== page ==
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Serene ceremony, soothing music - The Hindu

Serene ceremony, soothing music – The Hindu

It is heartening to see excellence in performing arts like classical music, which demands total and lifelong dedication, being recognised with due approbation. One experienced such feeling of satisfaction when Kesari Nath Tripathi, the Governor of West Bengal, conferred the prestigious MLK Award upon Pt. Anand Gopal Bandopadhyay and Pt. Samaresh Chowdhury for their lifetime contribution in promotion and dissemination of Indian classical music. The serene ceremony was organised at the Vivekananda auditorium, Kolkata, by Pracheen Kala Kendra (PKK), the premier institution dedicated to promotion, preservation and dissemination of art and culture since its inception in 1956. The MLK Award that carries a cash prize of ₹51000, a shawl, citation and a memento was instituted in memory of their esteemed founder Late Guru Madan Lal Koser.

The award ceremony was followed by remarkable recitals by the two maestros. Remarkable in the sense, that they had to squeeze their performance in short duration due to the late arrival of the chief guest.

Pt. Anand Gopal Bandopadhyay on tabla with his son Pran Gopal in tow, opened his brilliant tabla recital with Teentala. The nuanced Baaj of Banaras Gharana in the expert delivery of the tabla maestro matched phrase by phrase by his disciple and son in action and motion; proved that the family tradition was intact.

One knew Pt. Anand Gopal Bandopadhyay, the ace tabla player and guru from the days of the ITC-SRA, when he was a prominent figure at the SRA as a tabla accompanist at all the ITC music conferences, but it was a good opportunity to talk to him this time. When asked what took him to Pt. Mahadev Prasad Mishra, who is known more for his Purab Ang Thumri Gayaki, he disclosed the fact that originally Pt. Mahadev Prasad Mishra was a tabla player only, the Guru-Bhai of Pt. Anokhe Lal.

One came to know from him that the Banaras Gharana has two streams, the Kabir-Chaura and the Rampura one. Pt. Kanthe Maharaj and Kishan Maharaj were from the Kabir Chaura branch known for the pakhawaj and dance influences and Pt. Anokhe Lal and Guru Pt. Mahadev Prasad Mishra were from the Rampura branch with stress on tabla bols. Both the stalwarts learnt under Pt. Bhairon Prasad.

“My father Radha Gopal Bandopadhyay was an amateur vocalist working for the Railways. He was the one who taught me a few thekas so that I could accompany him.

When he saw that I was good at tabla, he took me to his Guru Pt. Mahadev Prasad ji and requested him to teach me properly. I am a ‘Ganda-Bandh’ shagird (disciple) of Pandit Mahadev Prasad ji from my childhood only.”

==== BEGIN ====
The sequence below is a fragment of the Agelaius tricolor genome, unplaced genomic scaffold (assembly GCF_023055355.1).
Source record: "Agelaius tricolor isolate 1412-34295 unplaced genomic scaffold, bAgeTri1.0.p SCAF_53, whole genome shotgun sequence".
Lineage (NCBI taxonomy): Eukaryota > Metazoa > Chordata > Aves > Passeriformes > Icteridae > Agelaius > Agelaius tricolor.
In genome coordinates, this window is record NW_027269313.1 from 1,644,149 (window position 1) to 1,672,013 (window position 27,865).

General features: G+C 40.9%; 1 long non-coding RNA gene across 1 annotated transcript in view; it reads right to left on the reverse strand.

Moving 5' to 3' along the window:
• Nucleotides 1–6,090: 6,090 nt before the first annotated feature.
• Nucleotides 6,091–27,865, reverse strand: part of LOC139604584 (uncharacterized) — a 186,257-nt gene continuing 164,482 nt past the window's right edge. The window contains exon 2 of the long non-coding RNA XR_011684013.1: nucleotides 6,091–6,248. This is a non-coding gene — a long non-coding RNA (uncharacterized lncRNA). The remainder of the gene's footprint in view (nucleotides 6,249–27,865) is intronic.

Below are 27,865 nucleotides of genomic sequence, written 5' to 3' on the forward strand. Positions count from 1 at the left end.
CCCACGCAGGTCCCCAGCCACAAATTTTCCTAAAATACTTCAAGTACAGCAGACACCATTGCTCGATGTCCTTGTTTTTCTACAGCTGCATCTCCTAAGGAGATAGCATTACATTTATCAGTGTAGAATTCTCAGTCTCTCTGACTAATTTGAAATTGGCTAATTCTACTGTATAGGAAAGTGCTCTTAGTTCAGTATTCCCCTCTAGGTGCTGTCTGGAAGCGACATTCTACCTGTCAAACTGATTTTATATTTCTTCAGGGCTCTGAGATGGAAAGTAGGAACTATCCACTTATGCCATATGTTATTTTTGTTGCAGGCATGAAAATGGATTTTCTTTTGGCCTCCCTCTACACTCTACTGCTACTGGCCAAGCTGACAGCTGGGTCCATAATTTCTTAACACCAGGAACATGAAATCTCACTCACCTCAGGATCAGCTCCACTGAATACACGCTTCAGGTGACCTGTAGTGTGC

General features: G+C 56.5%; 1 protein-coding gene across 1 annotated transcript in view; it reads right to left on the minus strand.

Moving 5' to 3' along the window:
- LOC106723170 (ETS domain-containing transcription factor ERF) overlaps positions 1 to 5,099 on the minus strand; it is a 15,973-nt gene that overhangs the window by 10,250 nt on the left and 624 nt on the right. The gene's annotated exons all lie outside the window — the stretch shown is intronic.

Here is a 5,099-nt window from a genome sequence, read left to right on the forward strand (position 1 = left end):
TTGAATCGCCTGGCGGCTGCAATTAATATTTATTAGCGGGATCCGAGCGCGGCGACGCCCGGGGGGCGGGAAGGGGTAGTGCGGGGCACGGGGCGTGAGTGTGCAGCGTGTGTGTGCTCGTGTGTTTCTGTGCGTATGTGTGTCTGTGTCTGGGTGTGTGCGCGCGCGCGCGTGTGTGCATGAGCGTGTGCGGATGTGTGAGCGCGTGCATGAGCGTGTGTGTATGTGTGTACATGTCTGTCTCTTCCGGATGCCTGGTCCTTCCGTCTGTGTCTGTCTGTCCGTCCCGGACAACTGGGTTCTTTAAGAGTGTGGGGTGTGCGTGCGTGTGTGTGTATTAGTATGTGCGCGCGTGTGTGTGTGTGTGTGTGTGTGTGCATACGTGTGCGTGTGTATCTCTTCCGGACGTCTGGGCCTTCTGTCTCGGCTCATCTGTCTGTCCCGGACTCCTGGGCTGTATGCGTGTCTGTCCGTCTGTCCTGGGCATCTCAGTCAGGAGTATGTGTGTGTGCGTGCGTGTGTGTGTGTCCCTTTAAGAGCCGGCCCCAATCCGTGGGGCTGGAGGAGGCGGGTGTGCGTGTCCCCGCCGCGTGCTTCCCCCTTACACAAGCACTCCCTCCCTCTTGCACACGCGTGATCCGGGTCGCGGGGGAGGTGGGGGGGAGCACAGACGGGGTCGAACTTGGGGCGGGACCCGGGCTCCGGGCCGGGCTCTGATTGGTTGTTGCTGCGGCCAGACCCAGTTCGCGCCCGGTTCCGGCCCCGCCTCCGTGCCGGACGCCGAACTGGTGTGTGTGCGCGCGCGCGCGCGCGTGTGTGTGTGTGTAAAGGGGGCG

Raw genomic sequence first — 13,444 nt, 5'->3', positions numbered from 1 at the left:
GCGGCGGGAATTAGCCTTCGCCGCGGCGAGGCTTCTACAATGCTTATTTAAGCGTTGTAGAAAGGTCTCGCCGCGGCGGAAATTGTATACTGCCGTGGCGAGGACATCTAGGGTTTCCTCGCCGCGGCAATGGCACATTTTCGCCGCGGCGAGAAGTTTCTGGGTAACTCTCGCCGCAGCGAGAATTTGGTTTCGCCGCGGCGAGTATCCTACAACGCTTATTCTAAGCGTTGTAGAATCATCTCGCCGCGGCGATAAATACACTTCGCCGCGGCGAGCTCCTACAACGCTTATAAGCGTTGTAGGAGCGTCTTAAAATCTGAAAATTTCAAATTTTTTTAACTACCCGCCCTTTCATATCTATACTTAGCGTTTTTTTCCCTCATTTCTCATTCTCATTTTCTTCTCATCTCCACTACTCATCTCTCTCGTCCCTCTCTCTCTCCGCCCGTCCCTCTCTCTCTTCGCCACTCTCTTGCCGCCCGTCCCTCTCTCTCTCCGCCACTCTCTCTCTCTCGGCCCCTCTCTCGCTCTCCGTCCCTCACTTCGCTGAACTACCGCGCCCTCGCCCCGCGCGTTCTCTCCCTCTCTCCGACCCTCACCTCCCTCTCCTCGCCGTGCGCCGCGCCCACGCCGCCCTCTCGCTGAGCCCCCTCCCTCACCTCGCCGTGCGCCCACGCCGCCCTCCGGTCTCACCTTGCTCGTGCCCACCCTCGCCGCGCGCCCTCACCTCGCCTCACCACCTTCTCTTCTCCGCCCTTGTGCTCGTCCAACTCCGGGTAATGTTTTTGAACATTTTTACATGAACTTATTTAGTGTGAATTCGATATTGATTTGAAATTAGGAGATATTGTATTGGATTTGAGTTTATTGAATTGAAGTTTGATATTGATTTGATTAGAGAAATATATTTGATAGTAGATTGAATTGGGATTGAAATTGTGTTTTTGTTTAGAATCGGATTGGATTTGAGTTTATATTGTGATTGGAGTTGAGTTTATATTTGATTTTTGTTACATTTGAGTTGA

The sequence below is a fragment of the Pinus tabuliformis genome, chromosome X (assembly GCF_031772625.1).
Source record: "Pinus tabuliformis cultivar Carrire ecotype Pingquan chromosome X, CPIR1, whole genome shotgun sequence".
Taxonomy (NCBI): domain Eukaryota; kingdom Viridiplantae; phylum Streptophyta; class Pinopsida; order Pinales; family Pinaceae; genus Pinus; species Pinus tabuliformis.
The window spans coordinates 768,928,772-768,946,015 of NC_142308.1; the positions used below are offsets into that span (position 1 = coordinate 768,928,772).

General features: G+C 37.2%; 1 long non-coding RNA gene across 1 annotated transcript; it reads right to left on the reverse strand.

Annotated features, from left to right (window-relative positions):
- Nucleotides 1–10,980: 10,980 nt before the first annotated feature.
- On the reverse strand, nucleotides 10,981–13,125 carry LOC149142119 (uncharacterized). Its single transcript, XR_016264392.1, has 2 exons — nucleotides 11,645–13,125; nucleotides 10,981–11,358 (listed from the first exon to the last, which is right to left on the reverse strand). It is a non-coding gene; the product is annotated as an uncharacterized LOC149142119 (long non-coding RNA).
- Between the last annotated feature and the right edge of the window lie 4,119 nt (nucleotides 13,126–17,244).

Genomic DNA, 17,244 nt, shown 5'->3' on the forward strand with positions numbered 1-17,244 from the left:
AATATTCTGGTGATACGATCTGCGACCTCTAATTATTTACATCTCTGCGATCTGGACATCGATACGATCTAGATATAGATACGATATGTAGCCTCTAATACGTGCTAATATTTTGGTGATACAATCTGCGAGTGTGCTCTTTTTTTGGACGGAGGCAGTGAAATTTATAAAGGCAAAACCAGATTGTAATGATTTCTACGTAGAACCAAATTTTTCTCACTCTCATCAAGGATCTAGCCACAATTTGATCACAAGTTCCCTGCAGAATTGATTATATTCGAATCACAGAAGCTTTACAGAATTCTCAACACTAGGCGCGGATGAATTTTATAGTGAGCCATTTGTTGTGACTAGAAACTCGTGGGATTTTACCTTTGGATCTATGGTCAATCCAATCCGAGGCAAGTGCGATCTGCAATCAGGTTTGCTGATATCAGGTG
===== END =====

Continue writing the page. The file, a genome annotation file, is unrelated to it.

Thus one could see that the melodic inputs of music were there in his upbringing from the very beginning. This seems to be the secret behind the unusual musicality in his tabla.

He came to Delhi to work with the Song & Drama Division and later joined the Music Faculty in Delhi University. Pt. Amar Mishra and Pt. Vijay Kichlu, the first executive director of the ITC Sangeet Research Academy (SRA) invited him to join the SRA, thus he shifted to Kolkata and rest as they say, is history.

This evening he opened with ‘chalan’, the nuanced gait of Teentala, as practised in his Banarasi baaj instead of the Peshakara, one usually comes across in a solo tabla recital to open with. Then he proceeded to the Banaras ka Quayeda and baant from where the famous laggi of ‘Dha tin Nada’ originated. Then came the unique piece where Jhap-tala, Drut-Ektal and Adi-Chautal were all incorporated in the frame of the basic Teen-Tala. There was no end to his varied repertoire presented in slow, medium and fast tempos of Teentala and the technical flair compressed in the given time.

amaresh Chowdhury

amaresh Chowdhury
 

Pt. Samaresh Chowdhury, assisted on vocal support by his son Rishabh, Hiranmoy Mitra on harmonium and Debashis Adhikari on tabla, presented a melodious rendition of Yaman.

The significant feature of his mesmerising performance was the clarity in the conception of the raga. The gradual elaboration of the evening raga through the Sadarang composition, “mero man bandh lino…” set to slow Ektal and the variety of sargam and Aakar Taans in the famous chhota khayal, “Main vari vari jaun…” in medium tempo Teentala heralded deafening applause. It was difficult to believe that all this he offered in just 20 minutes. Pt. Chowdhury laughs it off

“My Guru Pt. Ravi Shankar’s all round training has enabled me for all this. He would ask us to assimilate the whole material in a given time frame of 5, 7 or 10 minutes. Ud Amjad Ali Khan had once reacted to my one such presentation with an encouraging comment, “Samaresh, you have given me the satisfaction of listening to this raga as if for half-an-hour in just seven minutes.”


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